Level 3

91587: Apply systems of simultaneous equations in solving problems

Updated September 2015. This document has been updated in its entirety to address new issues that have arisen from moderation.

Solving problems

The problem needs to provide sufficient scope for students to demonstrate and develop their own thinking. If there are parts to the problem, all of the parts need to contribute to the solution. A task with a number of discrete skills based questions is not appropriate for students to demonstrate evidence of the required levels of thinking.

Students need to make their own decisions about what to do and how to solve problems. Where an assessment task has a series of instructions that lead students through a sequence of steps towards the solution, it is likely that the opportunity for students to demonstrate all levels of thinking will be compromised.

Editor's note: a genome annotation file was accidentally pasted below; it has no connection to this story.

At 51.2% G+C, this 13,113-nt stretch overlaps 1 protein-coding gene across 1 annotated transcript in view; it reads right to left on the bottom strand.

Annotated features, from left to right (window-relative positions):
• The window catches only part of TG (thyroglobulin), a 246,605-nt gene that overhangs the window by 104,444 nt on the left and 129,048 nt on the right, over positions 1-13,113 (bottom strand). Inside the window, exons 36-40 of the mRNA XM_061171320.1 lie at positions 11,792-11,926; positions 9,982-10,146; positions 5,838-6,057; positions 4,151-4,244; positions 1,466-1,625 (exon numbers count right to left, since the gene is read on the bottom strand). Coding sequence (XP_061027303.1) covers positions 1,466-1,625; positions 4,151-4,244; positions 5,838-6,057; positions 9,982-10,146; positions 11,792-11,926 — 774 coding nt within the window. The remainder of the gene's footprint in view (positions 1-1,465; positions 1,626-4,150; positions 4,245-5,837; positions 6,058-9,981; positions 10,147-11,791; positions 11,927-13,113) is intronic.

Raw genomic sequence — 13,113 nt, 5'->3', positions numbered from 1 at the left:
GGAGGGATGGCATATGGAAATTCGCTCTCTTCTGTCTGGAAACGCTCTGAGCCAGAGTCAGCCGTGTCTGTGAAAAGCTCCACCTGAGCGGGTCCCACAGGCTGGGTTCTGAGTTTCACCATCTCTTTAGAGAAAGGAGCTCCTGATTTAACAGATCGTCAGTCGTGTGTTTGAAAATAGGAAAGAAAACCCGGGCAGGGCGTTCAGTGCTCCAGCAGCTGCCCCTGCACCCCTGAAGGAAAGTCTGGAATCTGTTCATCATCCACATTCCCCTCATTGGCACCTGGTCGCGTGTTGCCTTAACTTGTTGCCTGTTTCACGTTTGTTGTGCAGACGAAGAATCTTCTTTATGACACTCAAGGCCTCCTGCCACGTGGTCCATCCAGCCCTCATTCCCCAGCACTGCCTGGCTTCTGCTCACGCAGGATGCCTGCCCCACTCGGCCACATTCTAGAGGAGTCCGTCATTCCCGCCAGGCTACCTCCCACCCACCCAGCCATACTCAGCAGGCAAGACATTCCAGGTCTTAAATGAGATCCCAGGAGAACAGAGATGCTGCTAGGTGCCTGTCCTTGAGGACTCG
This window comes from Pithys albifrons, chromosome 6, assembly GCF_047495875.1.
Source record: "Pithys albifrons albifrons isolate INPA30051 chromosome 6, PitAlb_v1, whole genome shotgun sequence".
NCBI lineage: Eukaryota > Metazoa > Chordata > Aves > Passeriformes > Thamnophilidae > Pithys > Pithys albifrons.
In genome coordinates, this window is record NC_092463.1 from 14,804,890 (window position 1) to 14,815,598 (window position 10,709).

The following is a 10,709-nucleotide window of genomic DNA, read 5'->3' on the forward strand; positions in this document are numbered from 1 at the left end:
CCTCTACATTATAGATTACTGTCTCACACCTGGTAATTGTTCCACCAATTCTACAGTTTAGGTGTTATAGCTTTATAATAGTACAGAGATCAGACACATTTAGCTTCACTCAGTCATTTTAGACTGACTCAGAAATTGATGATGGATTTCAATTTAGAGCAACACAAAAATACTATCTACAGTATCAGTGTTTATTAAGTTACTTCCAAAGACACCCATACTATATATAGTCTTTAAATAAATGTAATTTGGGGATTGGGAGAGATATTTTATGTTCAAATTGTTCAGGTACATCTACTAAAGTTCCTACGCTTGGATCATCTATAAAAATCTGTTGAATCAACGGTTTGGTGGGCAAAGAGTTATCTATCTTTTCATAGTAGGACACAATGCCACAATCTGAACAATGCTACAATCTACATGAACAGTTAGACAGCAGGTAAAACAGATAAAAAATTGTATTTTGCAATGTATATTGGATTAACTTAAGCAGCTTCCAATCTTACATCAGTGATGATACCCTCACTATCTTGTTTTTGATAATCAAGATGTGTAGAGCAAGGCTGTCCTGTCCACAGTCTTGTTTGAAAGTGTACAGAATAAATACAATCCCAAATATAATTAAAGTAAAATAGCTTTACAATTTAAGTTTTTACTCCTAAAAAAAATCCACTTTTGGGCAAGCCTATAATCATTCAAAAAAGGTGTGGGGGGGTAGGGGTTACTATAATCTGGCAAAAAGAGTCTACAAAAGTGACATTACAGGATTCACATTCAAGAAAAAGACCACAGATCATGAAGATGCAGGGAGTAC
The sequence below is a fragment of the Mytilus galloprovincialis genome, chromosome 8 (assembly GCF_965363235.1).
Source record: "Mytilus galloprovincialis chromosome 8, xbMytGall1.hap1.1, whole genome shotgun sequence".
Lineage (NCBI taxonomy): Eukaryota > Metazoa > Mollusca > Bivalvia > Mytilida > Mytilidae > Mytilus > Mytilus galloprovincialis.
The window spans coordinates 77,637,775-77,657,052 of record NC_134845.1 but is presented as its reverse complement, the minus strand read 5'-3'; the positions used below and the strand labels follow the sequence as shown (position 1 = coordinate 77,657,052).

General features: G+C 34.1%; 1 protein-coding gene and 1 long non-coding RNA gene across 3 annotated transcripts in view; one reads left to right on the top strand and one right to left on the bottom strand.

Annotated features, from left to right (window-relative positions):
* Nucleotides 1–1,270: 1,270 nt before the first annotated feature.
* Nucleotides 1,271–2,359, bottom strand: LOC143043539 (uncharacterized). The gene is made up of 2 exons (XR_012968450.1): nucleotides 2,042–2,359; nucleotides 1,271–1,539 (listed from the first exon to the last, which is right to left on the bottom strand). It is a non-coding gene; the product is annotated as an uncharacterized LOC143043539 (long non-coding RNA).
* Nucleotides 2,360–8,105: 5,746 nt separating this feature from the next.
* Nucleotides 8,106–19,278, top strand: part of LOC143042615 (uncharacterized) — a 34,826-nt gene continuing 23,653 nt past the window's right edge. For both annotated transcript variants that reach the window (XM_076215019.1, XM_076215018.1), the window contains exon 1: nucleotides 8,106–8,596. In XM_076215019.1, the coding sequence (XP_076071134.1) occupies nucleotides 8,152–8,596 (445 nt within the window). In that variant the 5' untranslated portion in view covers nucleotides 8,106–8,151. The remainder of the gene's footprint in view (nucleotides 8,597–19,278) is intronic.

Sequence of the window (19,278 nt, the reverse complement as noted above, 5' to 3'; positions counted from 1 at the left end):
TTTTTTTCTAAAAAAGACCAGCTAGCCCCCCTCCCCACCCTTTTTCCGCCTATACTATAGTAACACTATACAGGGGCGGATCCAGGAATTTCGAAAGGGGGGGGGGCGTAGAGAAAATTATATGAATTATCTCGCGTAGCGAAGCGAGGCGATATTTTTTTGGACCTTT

Expected evidence for Achieved

For Achieved, the requirements include selecting and using methods. To be used as evidence, a method must be relevant to the solution of the problem. Students need to provide evidence of the equations when they form a system of equations.

Expected evidence for Merit

If the context leads to a situation where the system of equations is consistent or inconsistent, students are likely to demonstrate relational thinking by demonstrating algebraically that the system of equations are consistent/inconsistent, and interpreting the solution in context.

Expected evidence for Excellence

If the context leads to a situation where the system of equations is consistent, students could demonstrate extended abstract thinking by generalising the solution to this system in the form x = f(t), y = g(t) and z = h(t), where t is a parameter.

Communicating solutions

At all grades there is a requirement relating to the communication of the solutions.

At Achieved, students need to indicate what the calculated answer represents.

At Merit, students need to clearly indicate what they are finding, and their solutions need to be linked to the context.

At Excellence, students need to explain any decisions that they make in the solution of the problem.